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Posts Tagged ‘Dublin Postcards’

I wrote about the daytime version of this Dublin scene in an earlier post on the pre-1907 phenomenon of writing messages on the front of postcards. The same photograph was altered by the publishers for use in the ‘Valentine Moonlight Series.’ The addition of a full moon; a reduction in the traffic and the depopulated street transform the original scene into a quieter nocturnal world.

Valentine and Sons were one of the main producers of postcards at the turn of the nineteenth century and I wrote an entry on their extensive business for John Hannavy’s Encyclopedia of Nineteenth Century Photography.

The message on the 1904 postcard is a fascinating snippet of life. Apparently the person sending the postcard has been inconvenienced by the death of an uncle and may not now be able to go on a proposed outing with Miss Brenton!

‘Dear A, Uncle died on Tuesday afternoon. I am not quite sure if the folks here will think I ought to got to the fair, but will come if I can.’

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Before 1907, if you were sending a postcard to the United States you couldn’t write anything other than the address on the back of the card. As a result of this people wrote their messages around the image and this led to an interesting and quirky intersection of words and pictures. The pattern created by the text against the image is often fascinating. The sender of the first postcard from Howth/Beann Eadair has managed to write a considerable amount of text over the sea and sky! It was sent to California in April 1905. The second card was sent to Boston in 1905 and mentions a trip to the Dublin Horse Show and Donaghadee, near Belfast.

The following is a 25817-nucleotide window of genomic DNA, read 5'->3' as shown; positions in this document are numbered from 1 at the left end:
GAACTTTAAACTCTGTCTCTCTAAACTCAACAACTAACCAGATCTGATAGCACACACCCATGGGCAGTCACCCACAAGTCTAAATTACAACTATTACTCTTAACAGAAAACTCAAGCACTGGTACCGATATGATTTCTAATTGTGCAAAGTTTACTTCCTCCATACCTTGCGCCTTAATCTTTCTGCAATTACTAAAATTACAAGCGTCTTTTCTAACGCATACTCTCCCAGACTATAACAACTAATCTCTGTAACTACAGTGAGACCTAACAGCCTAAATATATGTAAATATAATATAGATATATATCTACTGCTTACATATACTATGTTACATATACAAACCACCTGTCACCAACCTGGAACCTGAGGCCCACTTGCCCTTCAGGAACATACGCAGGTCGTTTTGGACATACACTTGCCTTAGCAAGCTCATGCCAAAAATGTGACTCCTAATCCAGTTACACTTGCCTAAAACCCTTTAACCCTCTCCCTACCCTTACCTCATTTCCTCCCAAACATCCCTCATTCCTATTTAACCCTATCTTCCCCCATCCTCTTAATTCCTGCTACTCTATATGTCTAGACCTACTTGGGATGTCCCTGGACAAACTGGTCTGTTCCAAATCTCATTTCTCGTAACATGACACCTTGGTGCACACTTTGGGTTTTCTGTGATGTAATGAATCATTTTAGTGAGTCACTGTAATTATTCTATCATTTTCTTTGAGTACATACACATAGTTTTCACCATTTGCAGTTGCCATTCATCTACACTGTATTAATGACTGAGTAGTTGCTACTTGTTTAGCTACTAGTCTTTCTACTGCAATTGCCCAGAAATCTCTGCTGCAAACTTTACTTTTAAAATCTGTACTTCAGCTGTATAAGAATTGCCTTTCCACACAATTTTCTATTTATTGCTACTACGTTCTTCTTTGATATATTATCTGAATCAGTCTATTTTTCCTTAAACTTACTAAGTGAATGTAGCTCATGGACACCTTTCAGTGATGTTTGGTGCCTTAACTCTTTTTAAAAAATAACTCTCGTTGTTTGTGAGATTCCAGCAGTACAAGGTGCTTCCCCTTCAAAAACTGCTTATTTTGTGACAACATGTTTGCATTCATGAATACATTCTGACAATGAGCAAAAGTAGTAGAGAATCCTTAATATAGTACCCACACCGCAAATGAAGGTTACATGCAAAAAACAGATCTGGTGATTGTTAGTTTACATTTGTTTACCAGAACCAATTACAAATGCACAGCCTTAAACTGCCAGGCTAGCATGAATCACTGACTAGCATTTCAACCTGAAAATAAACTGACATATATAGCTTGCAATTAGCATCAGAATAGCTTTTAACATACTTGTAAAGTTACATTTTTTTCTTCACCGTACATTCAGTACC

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This postcard was sent by J. Galt to Miss Jeanie Logan, Mid Auchenmade, Kilwinning, Ayrshire, Scotland on the 2nd April 1917 and it reads as follows: 

“Dear Jeanie, I think I mentioned to you, we have now transferred our quarters to the Royal Barracks Dublin. That’s the Black Watch drawn up on the square, not us. That would be before the outbreak of hostilities but the buildings are just the same – somber and prison like. Trust you are all well, will write soon, J. Galt.” 

I had thought that it would be relatively easy to identify J. Galt through the online army records at the English National Archives, Kew Gardens but the surname is not as unusal as I believed. There are at least 107 J. Galt’s serving in the British Army during this period of World War I – so whether he survived and returned to Scotland or became a casualty is not know. Another factor which hampers this search is the fact that one has to pay to view the army records at Kew and also to view Scottish census records. Thankfully the National Archives of Ireland do not charge for access to their excellent 1911 census project.  

I did find out, however, that Mr Galt did not go on to marry Jeanie Logan. The 29 year old married James Craig, a farmer, on the 2nd of June 1921. 

The photograph was taken by the firm of Lafayette – a company which still exists in Dublin today and the postcard was printed by the company of Bourke’s Stationers, Parkgate Street, Dublin which was located very near to the barracks. 

The Royal Barracks was renamed Collins Barracks, when handed over to the Irish Free State, in 1922. It now houses the National Museum of Ireland where I work! I have to agree with Mr. Galt that some of the surrounding buildings are still somber and prison like though the museum itself is great.

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